'Azzun, Jayyus, Jubara (Kafriat), Kufr Jammal, Kufr Sur

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Rachel Afek, Tsvia Shapira (reporting); Translator: Charles K.

We drove to visit our friend Z. in ‘Azzun and bring him used clothes for his shop.  We planned to arrive at the Sal’it gate at 14:00, which is the time indicated on the form sent by the army.


From ‘Azzun we drove toward Jayyous and continued on Highway 554 toward Tulkarm.  On the way we stopped at the entrance to Kafr Jammal to ask workers in a garage directions to the gate.  While they explained they gave us coffee and told us there were many problems at the gate.  We learned that it’s not only an agricultural gate but also used by laborers from the area employed in the industrial zone next to Sal’it.  They also told us that in the past they’d had no problems with the residents of Sal’it, and before the fence was erected they had good neighborly relations.  We continued on a winding road.  We turn left at a sign pointing to Zibad village.  We continued on a road leading toward Tulkarm.  We saw a vehicle speeding toward us on the road flying two Machsom Watch flags.  We realized it was Karin and Ronny Perlman’s shift at the Falamya gate.  For a moment I had the feeling our shifts patrolled the area as frequently as the army’s jeeps.  Would it were true!!!  It’s too bad the Falamya gate opens only at 14:00 and the nearby Sal’it gate at 16:00.  We should try to combine the shifts at those gatesinfo-icon.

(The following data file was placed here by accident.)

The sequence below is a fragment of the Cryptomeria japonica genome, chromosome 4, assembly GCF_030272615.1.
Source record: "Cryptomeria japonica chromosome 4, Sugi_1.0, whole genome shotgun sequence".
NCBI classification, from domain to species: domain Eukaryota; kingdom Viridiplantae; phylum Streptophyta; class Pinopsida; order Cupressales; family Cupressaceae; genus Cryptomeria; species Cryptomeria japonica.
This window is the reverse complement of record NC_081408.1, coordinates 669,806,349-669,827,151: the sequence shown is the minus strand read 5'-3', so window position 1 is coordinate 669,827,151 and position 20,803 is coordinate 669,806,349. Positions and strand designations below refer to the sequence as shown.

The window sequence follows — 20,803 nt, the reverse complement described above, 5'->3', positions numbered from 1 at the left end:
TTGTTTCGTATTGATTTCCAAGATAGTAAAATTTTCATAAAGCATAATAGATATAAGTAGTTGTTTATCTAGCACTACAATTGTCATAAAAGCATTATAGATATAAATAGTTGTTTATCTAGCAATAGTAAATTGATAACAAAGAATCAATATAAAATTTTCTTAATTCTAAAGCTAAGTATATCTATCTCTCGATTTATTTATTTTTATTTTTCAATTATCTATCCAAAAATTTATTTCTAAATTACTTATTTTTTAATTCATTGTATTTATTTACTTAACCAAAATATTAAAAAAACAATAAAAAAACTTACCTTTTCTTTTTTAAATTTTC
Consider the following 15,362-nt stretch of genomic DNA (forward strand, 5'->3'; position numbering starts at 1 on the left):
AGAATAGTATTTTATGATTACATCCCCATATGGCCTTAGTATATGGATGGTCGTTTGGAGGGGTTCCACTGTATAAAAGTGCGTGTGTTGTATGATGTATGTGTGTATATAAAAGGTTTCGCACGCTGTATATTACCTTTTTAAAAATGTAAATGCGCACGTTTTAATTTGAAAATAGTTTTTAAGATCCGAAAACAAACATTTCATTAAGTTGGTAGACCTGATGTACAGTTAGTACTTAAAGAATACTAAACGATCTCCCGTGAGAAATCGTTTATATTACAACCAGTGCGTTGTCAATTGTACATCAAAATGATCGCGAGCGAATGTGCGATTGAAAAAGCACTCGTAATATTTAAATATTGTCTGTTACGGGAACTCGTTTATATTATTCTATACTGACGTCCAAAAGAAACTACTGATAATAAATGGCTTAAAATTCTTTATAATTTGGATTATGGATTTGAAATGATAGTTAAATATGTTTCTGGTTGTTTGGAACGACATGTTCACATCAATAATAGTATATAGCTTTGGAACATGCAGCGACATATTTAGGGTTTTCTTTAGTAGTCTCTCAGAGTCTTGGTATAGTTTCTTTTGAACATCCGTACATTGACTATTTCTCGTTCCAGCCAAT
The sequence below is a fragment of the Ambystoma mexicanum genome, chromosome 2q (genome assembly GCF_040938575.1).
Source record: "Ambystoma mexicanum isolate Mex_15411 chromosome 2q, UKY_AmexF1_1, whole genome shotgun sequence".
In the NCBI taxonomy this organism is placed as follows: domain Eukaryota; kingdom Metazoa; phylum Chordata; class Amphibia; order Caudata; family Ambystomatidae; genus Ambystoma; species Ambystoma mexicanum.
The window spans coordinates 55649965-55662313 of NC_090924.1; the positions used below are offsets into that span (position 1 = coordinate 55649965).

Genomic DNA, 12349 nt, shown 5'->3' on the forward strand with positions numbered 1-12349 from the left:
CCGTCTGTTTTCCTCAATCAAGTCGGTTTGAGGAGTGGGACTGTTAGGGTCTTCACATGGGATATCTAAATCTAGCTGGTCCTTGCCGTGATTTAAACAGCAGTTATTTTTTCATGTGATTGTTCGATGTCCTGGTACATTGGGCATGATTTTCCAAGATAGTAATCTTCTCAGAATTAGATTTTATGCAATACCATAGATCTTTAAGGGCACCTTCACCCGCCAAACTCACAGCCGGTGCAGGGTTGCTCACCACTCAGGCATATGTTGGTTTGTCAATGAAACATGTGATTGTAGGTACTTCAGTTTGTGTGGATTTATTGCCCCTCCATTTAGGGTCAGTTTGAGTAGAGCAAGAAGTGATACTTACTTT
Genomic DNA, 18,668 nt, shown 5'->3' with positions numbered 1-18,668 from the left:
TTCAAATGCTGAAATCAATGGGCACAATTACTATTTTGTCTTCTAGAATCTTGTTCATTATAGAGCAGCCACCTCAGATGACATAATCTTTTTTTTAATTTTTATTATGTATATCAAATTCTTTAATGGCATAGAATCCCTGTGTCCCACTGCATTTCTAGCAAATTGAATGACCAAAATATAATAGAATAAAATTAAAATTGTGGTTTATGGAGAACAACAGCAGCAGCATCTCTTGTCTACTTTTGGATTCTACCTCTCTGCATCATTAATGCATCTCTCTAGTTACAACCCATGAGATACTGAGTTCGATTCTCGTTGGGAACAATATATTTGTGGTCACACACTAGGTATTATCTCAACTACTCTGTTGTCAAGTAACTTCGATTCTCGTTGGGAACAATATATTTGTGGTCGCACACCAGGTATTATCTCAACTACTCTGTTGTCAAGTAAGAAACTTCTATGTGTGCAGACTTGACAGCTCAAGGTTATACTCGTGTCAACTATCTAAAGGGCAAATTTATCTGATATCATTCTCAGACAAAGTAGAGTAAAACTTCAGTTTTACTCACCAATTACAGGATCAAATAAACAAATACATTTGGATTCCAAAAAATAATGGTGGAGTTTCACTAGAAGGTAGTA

We reached a junction with a plaza.  To get to Kafr Sur we had to go left at the plaza and drive uphill.  At the top of the hill we reached a grocery store.  A handicapped man sat in a wheelchair; his name is Rami.  He told us we’d missed the turn toward the gate, and we understood it opened daily at 16:00 – “but if they see you they’ll open only at 18:00,” he said, laughing.  He said the soldier don’t show up on time.


At 15:00 we returned the way we came, accompanied by one of the guys we met at the grocery.

To reach the gate itself you have to drive down a steep path into the wadi and continue on an unpaved road.  It had been raining all morning and we saw from the top of the path that the entire route was filled with mud and decided not to descend this time.  We saw many cars at the gate.


I think we should come to this gate at least once at 6 AM to see how the entry of laborers and farmers is organized, and to come also at 4 in the afternoon.


From there we drove toward the Jubara checkpoint; we passed Arras, near the location of the Jubara children’s gate ten years earlier.  We don’t miss those days but are disappointed that nothing has changed for the better since then.  Things have only become worse.